11. ^ Sanderson, Peter (December 17, 2004). "Comics in Context #66: A Christmas Potpourri". IGN. Retrieved January 18, 2008.
  12. ^ "Beyond the Farthest Precinct: Annotations" by Jerry Ordway, accessed June 18, 2023.
  13. ^ "I Think I'm Somewhere in Pennsylvania" by Neil Gaiman, October 12, 2004, accessed June 18, 2023.
  14. ^ Magic Words: A Dictionary by Craig Conley, Red Wheel Weiser, 2008, page 341.
  15. ^ Women Writers and Detectives in Nineteenth-Century Crime Fiction: The Mothers of the Mystery Genre by L. Sussex, Palgrave Macmillan UK, 2010, page 202.
  16. ^ a b "Exclusive: New 'Fables' books are coming" by Whitney Matheson, USA Today, February 21, 2013.
  17. ^ a b DC Entertainment Essential Graphic Novels and Chronology 2015, DC Comics, 2015, page 108.
  18. ^ "On Books" by Paul Di Filippo, Asimov's Science Fiction, January 2007, page 131-132.
  19. ^ "Books" by Elizabeth Hand, The Magazine of Fantasy & Science Fiction, May 2006, pages 50-51.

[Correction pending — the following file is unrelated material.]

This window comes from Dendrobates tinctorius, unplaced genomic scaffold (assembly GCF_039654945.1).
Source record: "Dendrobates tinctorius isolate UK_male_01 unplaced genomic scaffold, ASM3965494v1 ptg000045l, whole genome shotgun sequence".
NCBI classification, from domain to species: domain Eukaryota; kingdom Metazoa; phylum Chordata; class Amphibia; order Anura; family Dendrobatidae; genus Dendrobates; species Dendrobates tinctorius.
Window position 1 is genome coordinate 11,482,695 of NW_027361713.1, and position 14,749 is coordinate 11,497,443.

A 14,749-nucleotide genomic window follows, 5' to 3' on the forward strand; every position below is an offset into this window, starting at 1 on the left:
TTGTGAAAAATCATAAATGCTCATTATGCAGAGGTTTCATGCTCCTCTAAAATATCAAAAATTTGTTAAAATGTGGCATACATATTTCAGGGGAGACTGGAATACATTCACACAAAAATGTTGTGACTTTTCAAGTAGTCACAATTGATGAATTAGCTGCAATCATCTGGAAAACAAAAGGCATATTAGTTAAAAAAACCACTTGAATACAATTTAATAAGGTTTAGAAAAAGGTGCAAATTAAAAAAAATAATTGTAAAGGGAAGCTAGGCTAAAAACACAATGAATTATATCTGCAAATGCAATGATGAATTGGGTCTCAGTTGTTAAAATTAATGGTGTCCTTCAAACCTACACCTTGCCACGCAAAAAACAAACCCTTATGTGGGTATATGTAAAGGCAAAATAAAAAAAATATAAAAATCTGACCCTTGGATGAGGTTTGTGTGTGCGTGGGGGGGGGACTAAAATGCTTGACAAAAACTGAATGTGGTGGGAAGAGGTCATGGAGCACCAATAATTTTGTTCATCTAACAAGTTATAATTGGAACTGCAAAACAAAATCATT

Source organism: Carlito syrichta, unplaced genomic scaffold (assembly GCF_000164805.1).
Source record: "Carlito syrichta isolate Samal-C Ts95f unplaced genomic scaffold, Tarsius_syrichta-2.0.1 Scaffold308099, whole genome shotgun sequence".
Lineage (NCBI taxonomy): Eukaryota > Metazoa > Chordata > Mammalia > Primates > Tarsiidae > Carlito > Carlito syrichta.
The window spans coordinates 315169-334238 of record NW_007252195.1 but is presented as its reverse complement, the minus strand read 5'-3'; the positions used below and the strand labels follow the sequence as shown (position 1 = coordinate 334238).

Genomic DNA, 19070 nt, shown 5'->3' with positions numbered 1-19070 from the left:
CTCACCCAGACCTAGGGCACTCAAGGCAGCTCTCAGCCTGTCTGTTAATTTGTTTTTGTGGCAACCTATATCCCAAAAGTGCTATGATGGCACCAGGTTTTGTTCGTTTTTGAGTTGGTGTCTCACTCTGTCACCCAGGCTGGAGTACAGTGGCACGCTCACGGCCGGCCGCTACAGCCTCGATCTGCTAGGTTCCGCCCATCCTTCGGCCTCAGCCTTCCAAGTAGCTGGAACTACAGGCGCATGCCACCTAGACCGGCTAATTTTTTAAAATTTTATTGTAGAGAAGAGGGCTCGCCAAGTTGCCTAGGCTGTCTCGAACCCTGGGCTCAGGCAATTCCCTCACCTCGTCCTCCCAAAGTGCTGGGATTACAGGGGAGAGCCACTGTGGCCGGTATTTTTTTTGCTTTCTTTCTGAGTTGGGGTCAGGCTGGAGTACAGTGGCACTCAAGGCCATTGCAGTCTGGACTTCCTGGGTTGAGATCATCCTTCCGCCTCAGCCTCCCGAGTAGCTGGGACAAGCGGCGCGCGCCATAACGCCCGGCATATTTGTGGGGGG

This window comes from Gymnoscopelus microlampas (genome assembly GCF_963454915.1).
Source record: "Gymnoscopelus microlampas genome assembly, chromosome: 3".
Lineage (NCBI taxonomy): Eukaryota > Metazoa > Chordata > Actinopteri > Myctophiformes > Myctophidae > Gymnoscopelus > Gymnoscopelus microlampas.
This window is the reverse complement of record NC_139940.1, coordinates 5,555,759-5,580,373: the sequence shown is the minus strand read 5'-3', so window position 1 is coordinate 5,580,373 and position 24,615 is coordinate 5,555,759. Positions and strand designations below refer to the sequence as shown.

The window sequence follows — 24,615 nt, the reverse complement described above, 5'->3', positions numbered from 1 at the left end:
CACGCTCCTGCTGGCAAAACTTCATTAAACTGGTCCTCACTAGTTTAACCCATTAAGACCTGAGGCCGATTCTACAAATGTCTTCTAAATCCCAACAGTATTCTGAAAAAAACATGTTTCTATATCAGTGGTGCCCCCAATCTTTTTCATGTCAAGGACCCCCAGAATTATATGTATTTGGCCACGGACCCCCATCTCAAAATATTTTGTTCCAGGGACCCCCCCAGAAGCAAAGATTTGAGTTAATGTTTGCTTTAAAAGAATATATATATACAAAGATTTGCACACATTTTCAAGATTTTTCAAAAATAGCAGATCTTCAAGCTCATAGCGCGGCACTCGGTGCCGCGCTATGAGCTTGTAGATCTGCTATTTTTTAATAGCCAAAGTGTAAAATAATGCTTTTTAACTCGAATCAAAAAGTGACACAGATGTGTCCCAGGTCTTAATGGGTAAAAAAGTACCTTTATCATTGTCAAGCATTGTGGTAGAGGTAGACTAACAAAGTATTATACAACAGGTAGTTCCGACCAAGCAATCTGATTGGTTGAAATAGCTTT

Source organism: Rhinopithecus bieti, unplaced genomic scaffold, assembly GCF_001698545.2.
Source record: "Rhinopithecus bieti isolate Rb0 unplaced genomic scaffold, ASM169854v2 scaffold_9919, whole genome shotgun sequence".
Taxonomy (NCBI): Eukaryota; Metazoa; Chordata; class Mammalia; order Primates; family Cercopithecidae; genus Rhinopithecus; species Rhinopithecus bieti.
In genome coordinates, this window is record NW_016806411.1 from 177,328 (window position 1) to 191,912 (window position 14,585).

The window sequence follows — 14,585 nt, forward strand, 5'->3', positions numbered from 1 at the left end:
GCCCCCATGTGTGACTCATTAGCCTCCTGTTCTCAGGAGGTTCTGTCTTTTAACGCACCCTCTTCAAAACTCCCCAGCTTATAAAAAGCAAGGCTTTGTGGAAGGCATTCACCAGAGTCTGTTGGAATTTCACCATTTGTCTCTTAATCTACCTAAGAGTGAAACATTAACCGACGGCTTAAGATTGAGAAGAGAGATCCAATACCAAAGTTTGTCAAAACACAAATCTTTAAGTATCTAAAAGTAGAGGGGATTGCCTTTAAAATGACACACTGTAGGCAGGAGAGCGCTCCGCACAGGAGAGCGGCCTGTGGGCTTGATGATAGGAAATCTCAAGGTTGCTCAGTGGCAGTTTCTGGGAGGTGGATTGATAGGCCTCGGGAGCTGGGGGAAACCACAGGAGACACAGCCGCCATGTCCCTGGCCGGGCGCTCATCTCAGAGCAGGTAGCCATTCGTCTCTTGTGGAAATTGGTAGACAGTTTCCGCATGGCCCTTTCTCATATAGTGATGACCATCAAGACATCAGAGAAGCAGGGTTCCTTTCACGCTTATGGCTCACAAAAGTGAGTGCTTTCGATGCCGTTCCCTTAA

20. ^ "'The Visual History of Science Fiction Fandom' beautifully demonstrates the evolution of a genre" by Michael Dirda, The Washington Post, March 4, 2020.
  21. ^ a b "Reviewer's Choice," Midwest Book Review, Volume 11, Number 6, June 2016.
  22. ^ "Exploring the History of Superheroes" by John DeNardo, Kirkus Reviews, March 15, 2017.
  23. ^ "From Beowulf to Batman" by Michael Dirda, The Wall Street Journal, April 7, 2017.
  24. ^ "2021 Outstanding Reference Sources List Announced". American Library Association. 4 February 2021. Retrieved 6 April 2021.
  25. ^ "Winners and Nominees, 2006," World Fantasy Convention, accessed 6/16/2023.
  26. ^ "The Sidewise Awards: Finalists for the Best Short-Form Alternate History," Awards at Denvention 3, Denvention 3 program, 66th World Science Fiction Convention, 2008, page 107.
  27. ^ The Astounding Illustrated History of Science Fiction, Flame Tree Publishing, accessed June 18, 2023.
  28. ^ "One the Net: Alternativity" by James Patrick Kelly, Asimov's Science Fiction, January 2007, pages 14-15.
  29. ^ "You Can't Stay Neutral on a Moving Train" by Margaret Killjoy, SteamPunk Magazine, issue 7, page 6